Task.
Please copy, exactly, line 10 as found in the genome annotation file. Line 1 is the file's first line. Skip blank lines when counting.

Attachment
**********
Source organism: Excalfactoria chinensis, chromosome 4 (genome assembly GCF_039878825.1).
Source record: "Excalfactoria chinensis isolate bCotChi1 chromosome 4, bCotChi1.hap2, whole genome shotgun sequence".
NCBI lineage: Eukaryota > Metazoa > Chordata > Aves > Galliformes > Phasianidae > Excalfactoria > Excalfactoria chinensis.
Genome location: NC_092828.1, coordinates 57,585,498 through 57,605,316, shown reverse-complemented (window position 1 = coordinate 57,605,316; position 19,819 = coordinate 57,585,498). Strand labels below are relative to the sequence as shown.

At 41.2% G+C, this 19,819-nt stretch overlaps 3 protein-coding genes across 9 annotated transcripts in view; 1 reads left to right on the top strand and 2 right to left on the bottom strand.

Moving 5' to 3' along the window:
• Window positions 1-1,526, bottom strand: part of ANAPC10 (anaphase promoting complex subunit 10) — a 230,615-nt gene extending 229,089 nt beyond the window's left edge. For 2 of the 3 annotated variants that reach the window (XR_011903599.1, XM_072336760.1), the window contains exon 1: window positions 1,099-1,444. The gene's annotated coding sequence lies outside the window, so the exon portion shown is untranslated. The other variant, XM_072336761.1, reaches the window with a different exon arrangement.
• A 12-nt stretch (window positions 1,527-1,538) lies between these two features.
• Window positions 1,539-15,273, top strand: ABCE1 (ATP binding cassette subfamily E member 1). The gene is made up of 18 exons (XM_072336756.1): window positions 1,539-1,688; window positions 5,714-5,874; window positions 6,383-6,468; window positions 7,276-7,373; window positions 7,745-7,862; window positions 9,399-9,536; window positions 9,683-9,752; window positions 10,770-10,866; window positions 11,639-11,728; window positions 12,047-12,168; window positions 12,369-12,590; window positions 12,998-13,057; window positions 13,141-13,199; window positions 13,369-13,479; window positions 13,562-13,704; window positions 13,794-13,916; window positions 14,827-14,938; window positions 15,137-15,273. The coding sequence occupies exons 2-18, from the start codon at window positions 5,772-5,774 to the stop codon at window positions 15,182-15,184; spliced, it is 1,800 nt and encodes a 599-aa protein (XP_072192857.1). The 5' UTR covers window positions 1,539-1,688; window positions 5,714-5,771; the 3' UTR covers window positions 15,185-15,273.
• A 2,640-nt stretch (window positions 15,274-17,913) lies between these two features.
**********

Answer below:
• A 2,640-nt stretch (window positions 15,274-17,913) lies between these two features.